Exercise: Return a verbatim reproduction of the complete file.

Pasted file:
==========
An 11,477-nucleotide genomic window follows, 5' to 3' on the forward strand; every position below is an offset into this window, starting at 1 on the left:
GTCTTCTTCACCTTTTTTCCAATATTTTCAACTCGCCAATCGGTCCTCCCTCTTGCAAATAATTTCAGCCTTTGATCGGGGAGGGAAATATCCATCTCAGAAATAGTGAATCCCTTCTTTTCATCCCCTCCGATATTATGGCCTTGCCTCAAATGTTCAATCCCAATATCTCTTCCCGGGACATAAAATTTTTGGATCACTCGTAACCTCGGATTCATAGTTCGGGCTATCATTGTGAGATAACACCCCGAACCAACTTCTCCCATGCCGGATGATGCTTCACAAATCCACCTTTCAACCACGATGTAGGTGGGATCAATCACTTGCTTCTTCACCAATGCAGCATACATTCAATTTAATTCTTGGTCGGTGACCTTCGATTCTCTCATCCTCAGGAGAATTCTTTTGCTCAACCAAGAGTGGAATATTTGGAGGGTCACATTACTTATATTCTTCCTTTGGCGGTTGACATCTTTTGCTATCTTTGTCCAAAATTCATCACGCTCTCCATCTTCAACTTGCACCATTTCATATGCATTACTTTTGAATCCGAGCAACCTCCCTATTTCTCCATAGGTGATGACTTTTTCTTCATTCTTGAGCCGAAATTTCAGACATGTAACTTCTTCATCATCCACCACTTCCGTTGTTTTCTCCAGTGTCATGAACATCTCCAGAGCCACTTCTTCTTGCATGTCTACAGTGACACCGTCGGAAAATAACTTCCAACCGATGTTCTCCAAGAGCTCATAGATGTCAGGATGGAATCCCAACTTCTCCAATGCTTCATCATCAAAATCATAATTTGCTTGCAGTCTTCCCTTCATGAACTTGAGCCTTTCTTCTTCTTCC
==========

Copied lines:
An 11,477-nucleotide genomic window follows, 5' to 3' on the forward strand; every position below is an offset into this window, starting at 1 on the left:
GTCTTCTTCACCTTTTTTCCAATATTTTCAACTCGCCAATCGGTCCTCCCTCTTGCAAATAATTTCAGCCTTTGATCGGGGAGGGAAATATCCATCTCAGAAATAGTGAATCCCTTCTTTTCATCCCCTCCGATATTATGGCCTTGCCTCAAATGTTCAATCCCAATATCTCTTCCCGGGACATAAAATTTTTGGATCACTCGTAACCTCGGATTCATAGTTCGGGCTATCATTGTGAGATAACACCCCGAACCAACTTCTCCCATGCCGGATGATGCTTCACAAATCCACCTTTCAACCACGATGTAGGTGGGATCAATCACTTGCTTCTTCACCAATGCAGCATACATTCAATTTAATTCTTGGTCGGTGACCTTCGATTCTCTCATCCTCAGGAGAATTCTTTTGCTCAACCAAGAGTGGAATATTTGGAGGGTCACATTACTTATATTCTTCCTTTGGCGGTTGACATCTTTTGCTATCTTTGTCCAAAATTCATCACGCTCTCCATCTTCAACTTGCACCATTTCATATGCATTACTTTTGAATCCGAGCAACCTCCCTATTTCTCCATAGGTGATGACTTTTTCTTCATTCTTGAGCCGAAATTTCAGACATGTAACTTCTTCATCATCCACCACTTCCGTTGTTTTCTCCAGTGTCATGAACATCTCCAGAGCCACTTCTTCTTGCATGTCTACAGTGACACCGTCGGAAAATAACTTCCAACCGATGTTCTCCAAGAGCTCATAGATGTCAGGATGGAATCCCAACTTCTCCAATGCTTCATCATCAAAATCATAATTTGCTTGCAGTCTTCCCTTCATGAACTTGAGCCTTTCTTCTTCTTCC